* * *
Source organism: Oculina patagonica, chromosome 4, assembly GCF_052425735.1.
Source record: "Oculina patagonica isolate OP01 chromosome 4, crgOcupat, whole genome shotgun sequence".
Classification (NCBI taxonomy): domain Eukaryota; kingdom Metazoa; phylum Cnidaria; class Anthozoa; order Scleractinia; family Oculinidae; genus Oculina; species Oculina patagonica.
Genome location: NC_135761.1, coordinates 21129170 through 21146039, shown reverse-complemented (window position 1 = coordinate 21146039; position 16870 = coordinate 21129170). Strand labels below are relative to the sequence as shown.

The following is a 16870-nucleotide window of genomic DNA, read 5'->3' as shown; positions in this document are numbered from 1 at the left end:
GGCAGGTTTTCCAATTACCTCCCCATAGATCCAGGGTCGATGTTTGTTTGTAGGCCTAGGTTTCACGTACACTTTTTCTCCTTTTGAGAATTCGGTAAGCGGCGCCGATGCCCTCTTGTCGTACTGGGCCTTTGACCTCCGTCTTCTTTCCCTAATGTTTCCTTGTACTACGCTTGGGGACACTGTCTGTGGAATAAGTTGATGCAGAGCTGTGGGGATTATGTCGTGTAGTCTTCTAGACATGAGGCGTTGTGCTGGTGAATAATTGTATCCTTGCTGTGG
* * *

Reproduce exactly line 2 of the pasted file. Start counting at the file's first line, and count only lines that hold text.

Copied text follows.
Source record: "Oculina patagonica isolate OP01 chromosome 4, crgOcupat, whole genome shotgun sequence".